Josep Tomas
Miyabi Labs
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Startup Bets on Virtual Reality to Treat Mental Dissorders

Wed, 03/06/2019 - 17:37

Q: What are the main benefits of using Miyabi Labs’ technology to treat ADHD?
A: Miyabi Labs’ technology acts as a support system for cognitive-behavioral therapy in the treatment of ADHD. We are not a replacement but a supporting tool that specialists can use to treat this disorder and improve the patient’s results.
Patients receive many different benefits from using our equipment. Virtual reality allows us to control the environment the patient is subjected to, removing stimuli from the real world and presenting them with a controlled vision. The system can simulate everyday tasks in a controlled environment that the patient can then perform in the real world. Children often dislike regular therapy but find virtual reality to be a fun and engaging experience, which leads to higher treatment adherence. Some therapists have already successfully incorporated this technology to their regular practice and have improved patient engagement.
Q: How is Miyabi Labs working to promote the use of virtual reality as part of the treatment for ADHD?
A: We are working with universities to develop clinical research protocols and with psychologists so they can incorporate our system into their practice. We are also working with school psychologists so they can use this at their schools. One of our goals as Miyabi Labs is to positively impact society. We have a support group for mothers of children with ADHD, which allows us to provide mothers with personalized support. Our ultimate goal is for our equipment to be available at patients’ homes to support parents of children with ADHD. Our short-term goal is for the equipment to be available at specialists’ offices and in schools.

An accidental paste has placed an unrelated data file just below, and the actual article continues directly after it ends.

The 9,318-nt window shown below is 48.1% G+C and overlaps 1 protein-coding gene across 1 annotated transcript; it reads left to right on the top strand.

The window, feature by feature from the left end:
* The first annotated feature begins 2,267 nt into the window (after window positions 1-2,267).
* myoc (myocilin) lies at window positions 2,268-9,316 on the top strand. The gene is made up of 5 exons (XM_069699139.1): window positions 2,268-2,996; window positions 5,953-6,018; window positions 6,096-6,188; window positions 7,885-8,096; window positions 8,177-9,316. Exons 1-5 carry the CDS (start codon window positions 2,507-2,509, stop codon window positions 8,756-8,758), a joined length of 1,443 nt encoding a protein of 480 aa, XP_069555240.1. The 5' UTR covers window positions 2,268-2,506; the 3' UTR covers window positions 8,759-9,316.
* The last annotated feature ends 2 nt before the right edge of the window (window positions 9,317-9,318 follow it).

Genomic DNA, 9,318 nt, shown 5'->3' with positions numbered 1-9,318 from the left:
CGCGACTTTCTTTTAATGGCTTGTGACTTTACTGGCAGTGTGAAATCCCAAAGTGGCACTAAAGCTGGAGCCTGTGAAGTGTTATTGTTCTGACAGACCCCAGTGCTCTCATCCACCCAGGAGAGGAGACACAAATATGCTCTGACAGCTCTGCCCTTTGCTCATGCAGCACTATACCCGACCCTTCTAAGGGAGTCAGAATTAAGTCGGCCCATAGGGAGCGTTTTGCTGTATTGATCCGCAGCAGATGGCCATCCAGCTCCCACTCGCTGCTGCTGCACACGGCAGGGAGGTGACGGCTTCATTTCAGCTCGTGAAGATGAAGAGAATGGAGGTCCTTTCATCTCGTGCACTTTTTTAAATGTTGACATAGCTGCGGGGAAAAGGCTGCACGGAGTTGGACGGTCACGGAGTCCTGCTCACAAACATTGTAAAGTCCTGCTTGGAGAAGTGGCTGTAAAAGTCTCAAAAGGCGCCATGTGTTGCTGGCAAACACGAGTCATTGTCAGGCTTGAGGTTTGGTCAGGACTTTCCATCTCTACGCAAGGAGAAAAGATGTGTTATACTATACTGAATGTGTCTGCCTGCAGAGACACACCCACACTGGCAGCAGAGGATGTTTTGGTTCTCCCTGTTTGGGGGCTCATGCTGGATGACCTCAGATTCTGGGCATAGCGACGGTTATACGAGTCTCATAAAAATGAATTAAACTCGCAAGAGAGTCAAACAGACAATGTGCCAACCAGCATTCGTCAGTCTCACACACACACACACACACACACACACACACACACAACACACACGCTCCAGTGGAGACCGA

Q: How can technology help patients become more actively involved in their care?
A: Children with ADHD face problems in their neurological development, which can become a handicap and affect their quality of life and normal development. For some, these problems manifest as an impediment to developing social relationships. For others, it reflects in poor academic performance or poor work life later on. Those who suffer from ADHD are often highly creative and intelligent but face several issues to develop their abilities. They also often lack social abilities. Being able to tackle these problems provides individuals with the necessary tools to live a normal and successful life.
Q: What are the main challenges Miyabi Labs faces to fully penetrate the Mexican market?
A: Ignorance and reticence are the main barriers. Some medical professionals are unaware of the benefits of new technologies and others are reticent to use them because they think this technology could become their competition. Investors are also often reticent to invest in healthcare in Mexico as they believe the sector to be too risky. Mexico has a poor investment culture, unlike the US or Europe where investors are more willing to enter the healthcare sector.
Q: How can Miyabi Labs’ technology contribute to the treatment of other disorders?
A: Our product does not only address ADHD but also helps manage other neurological development problems, such as autistic spectrum disorder. There are no limitations for our growth as our system can be adapted to fit the needs of any country. The only barriers are the cultural differences in handling development problems specific to each country. Some cultures, for instance, reject medication or other types of treatments. At this point, we are operating in Guadalajara and our goal is to bring our products to Mexico City. We expect to continue growing alongside the Mexican healthcare industry, which grows steadily year after year. Moreover, WHO has singled out mental health as one of the main global problems to tackle in the midterm, meaning many more opportunities for us. Technology is taking an increasingly important role in the treatment of mental diseases. New technologies, such as virtual reality, will help to manage many more mental issues, such as phobias or phantom limb pain.